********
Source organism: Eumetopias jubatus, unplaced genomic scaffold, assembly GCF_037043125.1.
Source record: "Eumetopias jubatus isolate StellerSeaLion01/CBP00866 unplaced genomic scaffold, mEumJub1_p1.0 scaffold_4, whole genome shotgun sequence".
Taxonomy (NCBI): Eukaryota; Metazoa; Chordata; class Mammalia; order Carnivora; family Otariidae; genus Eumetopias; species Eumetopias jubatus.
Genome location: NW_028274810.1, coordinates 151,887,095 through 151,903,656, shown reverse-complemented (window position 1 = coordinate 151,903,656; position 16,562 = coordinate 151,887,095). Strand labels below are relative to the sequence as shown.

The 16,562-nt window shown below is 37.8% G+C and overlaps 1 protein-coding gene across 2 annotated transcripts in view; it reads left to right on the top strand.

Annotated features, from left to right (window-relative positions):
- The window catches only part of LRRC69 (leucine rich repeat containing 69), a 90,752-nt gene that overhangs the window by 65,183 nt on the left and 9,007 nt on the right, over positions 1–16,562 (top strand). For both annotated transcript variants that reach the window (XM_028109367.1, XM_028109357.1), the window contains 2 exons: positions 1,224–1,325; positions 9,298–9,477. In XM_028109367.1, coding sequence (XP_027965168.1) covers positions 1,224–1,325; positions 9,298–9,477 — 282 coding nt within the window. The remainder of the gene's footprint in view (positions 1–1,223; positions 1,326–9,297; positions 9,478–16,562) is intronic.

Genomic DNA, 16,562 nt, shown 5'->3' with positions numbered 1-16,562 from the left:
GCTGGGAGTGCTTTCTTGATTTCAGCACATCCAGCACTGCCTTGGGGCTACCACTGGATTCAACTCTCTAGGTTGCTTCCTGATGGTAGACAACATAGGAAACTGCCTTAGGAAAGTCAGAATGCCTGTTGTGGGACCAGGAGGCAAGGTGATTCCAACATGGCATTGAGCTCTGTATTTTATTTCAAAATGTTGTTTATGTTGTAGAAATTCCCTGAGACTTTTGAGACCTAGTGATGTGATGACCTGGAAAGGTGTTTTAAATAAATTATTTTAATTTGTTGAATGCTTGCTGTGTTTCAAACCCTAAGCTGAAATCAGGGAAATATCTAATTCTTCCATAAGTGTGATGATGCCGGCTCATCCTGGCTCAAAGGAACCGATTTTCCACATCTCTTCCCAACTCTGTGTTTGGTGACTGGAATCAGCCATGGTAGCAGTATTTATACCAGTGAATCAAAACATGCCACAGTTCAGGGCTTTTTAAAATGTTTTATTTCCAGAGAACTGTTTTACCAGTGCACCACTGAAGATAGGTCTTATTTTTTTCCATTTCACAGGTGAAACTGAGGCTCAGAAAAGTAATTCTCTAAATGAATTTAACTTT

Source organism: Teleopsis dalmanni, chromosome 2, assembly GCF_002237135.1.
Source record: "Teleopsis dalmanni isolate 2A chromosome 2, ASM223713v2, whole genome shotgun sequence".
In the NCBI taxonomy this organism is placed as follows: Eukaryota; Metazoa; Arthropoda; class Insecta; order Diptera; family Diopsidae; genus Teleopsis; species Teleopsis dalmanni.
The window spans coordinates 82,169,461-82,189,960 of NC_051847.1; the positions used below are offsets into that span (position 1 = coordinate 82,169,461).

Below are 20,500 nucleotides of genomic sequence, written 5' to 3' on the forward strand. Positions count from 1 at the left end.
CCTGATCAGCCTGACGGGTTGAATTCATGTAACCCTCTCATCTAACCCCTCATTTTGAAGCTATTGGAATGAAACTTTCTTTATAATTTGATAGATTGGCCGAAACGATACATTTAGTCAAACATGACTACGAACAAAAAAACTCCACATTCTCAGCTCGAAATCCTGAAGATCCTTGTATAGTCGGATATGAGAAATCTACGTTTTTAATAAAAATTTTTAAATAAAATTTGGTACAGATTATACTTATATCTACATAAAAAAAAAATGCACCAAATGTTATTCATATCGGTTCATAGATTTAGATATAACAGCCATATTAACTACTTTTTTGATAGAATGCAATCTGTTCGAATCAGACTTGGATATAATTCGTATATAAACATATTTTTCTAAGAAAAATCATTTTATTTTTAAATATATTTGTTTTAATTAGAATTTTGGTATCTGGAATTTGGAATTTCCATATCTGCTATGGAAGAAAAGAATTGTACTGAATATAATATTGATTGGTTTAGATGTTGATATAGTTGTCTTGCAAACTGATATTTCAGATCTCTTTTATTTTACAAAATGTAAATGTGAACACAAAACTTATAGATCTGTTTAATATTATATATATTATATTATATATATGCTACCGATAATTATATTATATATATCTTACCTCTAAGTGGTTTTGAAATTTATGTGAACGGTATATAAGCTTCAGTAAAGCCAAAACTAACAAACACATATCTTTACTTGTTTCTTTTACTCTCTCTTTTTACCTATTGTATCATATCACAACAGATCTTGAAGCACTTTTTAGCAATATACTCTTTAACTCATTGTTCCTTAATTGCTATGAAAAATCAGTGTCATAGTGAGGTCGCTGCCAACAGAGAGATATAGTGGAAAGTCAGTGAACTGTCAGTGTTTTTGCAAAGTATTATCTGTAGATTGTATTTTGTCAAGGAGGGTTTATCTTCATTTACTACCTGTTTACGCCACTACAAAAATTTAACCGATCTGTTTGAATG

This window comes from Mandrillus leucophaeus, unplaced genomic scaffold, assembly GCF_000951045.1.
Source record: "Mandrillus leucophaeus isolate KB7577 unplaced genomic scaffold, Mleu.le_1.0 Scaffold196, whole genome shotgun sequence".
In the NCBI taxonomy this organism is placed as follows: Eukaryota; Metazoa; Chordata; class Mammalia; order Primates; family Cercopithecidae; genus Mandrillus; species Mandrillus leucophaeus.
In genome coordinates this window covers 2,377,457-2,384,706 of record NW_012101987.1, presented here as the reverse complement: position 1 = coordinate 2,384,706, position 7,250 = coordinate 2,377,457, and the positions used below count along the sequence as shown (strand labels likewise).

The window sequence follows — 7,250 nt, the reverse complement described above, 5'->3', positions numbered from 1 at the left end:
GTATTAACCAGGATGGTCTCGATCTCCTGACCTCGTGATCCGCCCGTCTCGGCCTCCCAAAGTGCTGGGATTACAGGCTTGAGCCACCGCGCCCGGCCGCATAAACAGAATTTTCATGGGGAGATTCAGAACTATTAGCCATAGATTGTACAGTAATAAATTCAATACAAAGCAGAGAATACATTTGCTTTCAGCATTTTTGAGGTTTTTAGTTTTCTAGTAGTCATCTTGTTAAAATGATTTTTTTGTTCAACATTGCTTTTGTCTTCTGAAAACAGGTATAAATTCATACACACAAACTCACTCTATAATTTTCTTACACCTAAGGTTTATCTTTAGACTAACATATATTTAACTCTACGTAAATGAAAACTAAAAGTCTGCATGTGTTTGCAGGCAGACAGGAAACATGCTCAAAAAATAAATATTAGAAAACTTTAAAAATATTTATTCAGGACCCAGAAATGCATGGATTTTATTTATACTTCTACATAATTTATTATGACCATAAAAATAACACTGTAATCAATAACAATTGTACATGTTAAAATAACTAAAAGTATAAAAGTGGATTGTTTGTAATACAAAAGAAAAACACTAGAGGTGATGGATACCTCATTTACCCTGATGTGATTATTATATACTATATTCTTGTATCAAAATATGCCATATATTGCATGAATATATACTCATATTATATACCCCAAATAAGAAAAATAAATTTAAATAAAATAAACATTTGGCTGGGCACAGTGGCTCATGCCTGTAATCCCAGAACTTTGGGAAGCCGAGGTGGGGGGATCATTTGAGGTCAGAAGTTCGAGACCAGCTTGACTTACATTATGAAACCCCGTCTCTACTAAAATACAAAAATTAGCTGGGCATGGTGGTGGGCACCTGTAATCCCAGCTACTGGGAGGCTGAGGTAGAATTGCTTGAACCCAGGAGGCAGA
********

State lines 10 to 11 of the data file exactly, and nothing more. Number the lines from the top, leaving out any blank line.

Source organism: Teleopsis dalmanni, chromosome 2, assembly GCF_002237135.1.
Source record: "Teleopsis dalmanni isolate 2A chromosome 2, ASM223713v2, whole genome shotgun sequence".